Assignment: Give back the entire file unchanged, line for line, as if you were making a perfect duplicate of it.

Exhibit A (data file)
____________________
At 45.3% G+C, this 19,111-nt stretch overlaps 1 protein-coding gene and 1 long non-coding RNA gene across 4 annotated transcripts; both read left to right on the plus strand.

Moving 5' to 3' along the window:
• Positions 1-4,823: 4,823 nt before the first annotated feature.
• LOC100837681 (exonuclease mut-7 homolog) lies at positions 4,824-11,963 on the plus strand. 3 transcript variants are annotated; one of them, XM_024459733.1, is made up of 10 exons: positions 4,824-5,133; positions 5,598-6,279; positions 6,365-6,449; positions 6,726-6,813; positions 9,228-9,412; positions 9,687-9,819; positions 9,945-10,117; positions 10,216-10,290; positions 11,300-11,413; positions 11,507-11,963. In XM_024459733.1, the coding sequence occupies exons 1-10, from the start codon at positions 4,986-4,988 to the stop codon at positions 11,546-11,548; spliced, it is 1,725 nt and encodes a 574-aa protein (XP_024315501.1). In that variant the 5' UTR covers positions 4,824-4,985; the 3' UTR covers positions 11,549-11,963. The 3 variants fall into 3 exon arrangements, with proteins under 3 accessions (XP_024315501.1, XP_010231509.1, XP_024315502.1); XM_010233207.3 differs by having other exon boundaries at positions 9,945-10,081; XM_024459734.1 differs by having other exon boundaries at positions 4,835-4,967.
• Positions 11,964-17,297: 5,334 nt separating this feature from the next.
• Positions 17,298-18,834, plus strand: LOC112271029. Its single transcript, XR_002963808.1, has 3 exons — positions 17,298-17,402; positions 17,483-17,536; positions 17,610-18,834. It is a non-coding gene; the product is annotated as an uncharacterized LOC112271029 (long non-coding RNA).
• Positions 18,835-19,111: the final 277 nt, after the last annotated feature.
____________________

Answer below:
At 45.3% G+C, this 19,111-nt stretch overlaps 1 protein-coding gene and 1 long non-coding RNA gene across 4 annotated transcripts; both read left to right on the plus strand.

Moving 5' to 3' along the window:
• Positions 1-4,823: 4,823 nt before the first annotated feature.
• LOC100837681 (exonuclease mut-7 homolog) lies at positions 4,824-11,963 on the plus strand. 3 transcript variants are annotated; one of them, XM_024459733.1, is made up of 10 exons: positions 4,824-5,133; positions 5,598-6,279; positions 6,365-6,449; positions 6,726-6,813; positions 9,228-9,412; positions 9,687-9,819; positions 9,945-10,117; positions 10,216-10,290; positions 11,300-11,413; positions 11,507-11,963. In XM_024459733.1, the coding sequence occupies exons 1-10, from the start codon at positions 4,986-4,988 to the stop codon at positions 11,546-11,548; spliced, it is 1,725 nt and encodes a 574-aa protein (XP_024315501.1). In that variant the 5' UTR covers positions 4,824-4,985; the 3' UTR covers positions 11,549-11,963. The 3 variants fall into 3 exon arrangements, with proteins under 3 accessions (XP_024315501.1, XP_010231509.1, XP_024315502.1); XM_010233207.3 differs by having other exon boundaries at positions 9,945-10,081; XM_024459734.1 differs by having other exon boundaries at positions 4,835-4,967.
• Positions 11,964-17,297: 5,334 nt separating this feature from the next.
• Positions 17,298-18,834, plus strand: LOC112271029. Its single transcript, XR_002963808.1, has 3 exons — positions 17,298-17,402; positions 17,483-17,536; positions 17,610-18,834. It is a non-coding gene; the product is annotated as an uncharacterized LOC112271029 (long non-coding RNA).
• Positions 18,835-19,111: the final 277 nt, after the last annotated feature.